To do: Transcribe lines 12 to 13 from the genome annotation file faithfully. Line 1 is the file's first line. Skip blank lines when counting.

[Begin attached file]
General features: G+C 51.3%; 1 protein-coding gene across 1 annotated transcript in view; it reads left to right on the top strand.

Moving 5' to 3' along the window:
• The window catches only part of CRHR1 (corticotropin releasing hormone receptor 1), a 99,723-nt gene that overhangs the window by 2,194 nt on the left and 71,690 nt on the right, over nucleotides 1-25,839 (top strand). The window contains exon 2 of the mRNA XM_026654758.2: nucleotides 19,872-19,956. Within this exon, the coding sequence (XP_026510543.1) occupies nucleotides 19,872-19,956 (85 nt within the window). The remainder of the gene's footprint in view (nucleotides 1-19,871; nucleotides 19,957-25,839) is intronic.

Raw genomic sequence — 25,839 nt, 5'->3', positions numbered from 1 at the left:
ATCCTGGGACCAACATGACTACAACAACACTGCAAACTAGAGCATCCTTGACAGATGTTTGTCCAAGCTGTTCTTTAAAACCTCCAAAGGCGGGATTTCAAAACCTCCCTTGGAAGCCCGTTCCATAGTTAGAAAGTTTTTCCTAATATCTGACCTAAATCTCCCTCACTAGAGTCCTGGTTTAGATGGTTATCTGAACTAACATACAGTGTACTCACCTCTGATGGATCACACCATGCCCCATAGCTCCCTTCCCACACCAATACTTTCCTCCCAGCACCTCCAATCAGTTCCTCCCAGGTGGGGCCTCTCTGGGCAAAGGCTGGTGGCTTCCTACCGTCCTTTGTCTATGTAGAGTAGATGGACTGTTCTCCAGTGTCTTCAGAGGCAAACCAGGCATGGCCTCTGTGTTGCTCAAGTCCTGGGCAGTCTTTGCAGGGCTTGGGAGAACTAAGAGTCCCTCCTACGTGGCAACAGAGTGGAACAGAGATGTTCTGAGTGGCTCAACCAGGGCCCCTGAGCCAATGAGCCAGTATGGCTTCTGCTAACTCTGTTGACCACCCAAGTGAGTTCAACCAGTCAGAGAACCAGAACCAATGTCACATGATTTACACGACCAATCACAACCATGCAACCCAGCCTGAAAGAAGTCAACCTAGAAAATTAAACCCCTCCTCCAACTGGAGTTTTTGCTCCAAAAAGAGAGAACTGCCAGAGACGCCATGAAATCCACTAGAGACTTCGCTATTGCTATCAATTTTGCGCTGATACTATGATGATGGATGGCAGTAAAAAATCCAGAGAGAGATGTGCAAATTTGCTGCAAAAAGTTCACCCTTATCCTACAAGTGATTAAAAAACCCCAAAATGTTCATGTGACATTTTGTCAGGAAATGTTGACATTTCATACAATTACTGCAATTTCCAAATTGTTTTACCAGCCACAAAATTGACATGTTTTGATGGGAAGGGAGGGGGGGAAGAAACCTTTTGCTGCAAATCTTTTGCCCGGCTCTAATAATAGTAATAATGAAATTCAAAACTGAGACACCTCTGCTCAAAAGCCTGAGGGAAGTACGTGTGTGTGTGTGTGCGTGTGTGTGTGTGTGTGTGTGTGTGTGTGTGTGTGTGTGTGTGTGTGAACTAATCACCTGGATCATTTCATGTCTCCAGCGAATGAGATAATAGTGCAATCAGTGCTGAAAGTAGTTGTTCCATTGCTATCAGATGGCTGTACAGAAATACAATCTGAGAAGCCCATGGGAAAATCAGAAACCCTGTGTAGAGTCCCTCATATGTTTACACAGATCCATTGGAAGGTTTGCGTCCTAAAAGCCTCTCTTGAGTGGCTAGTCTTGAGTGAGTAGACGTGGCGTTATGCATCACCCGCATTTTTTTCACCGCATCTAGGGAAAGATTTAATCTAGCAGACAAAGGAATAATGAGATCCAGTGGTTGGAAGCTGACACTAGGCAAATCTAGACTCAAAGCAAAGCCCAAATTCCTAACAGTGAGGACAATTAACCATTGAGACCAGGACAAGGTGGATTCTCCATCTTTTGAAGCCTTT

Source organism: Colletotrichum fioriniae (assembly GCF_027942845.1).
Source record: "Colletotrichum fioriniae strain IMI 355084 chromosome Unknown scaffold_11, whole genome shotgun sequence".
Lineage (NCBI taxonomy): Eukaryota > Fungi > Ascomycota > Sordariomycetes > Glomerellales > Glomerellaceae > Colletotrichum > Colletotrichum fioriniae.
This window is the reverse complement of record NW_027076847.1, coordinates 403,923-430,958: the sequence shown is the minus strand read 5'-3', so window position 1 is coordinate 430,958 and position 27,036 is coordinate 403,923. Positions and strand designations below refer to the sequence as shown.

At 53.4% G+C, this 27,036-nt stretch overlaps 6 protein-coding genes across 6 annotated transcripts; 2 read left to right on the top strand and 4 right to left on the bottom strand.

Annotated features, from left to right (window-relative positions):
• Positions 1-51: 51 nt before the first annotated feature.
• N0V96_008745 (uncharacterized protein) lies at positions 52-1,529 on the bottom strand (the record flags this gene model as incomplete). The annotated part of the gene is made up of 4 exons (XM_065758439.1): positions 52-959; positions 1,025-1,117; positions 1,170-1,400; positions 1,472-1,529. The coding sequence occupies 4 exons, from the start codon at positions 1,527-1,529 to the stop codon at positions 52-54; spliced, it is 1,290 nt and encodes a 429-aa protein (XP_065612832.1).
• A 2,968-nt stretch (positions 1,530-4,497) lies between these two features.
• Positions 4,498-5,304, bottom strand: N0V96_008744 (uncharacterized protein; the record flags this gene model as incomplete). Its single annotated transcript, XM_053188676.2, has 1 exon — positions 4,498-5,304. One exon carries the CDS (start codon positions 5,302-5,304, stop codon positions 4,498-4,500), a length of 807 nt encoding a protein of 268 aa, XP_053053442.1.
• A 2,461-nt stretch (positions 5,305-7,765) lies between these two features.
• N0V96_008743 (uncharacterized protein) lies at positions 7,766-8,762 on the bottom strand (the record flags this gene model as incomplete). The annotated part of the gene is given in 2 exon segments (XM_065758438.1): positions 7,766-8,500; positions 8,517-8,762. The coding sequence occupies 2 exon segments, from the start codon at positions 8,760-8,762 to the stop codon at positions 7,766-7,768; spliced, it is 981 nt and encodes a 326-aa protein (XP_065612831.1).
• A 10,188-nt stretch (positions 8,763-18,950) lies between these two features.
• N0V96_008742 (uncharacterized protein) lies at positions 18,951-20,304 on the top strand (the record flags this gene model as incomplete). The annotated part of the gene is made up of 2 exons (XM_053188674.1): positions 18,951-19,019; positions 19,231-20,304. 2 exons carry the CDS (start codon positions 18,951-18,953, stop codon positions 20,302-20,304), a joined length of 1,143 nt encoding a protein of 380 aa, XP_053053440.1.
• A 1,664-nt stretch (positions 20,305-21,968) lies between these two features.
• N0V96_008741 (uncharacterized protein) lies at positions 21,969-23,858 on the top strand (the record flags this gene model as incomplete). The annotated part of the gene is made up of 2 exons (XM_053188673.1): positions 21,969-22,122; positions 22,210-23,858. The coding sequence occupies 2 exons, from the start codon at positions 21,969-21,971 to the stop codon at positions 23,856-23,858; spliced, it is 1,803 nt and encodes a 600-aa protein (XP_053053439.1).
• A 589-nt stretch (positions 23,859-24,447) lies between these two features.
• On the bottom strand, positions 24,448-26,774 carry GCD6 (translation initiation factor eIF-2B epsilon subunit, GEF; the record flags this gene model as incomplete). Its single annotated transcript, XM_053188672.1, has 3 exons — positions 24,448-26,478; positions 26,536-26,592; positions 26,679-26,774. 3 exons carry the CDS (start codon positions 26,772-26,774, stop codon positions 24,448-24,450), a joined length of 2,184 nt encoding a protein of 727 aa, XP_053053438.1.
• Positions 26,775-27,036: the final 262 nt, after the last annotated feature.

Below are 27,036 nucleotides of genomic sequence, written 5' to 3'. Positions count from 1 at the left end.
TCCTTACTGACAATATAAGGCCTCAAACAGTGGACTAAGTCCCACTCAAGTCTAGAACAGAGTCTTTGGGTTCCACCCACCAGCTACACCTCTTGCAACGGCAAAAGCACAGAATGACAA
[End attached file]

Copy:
• Positions 1-51: 51 nt before the first annotated feature.
• N0V96_008745 (uncharacterized protein) lies at positions 52-1,529 on the bottom strand (the record flags this gene model as incomplete). The annotated part of the gene is made up of 4 exons (XM_065758439.1): positions 52-959; positions 1,025-1,117; positions 1,170-1,400; positions 1,472-1,529. The coding sequence occupies 4 exons, from the start codon at positions 1,527-1,529 to the stop codon at positions 52-54; spliced, it is 1,290 nt and encodes a 429-aa protein (XP_065612832.1).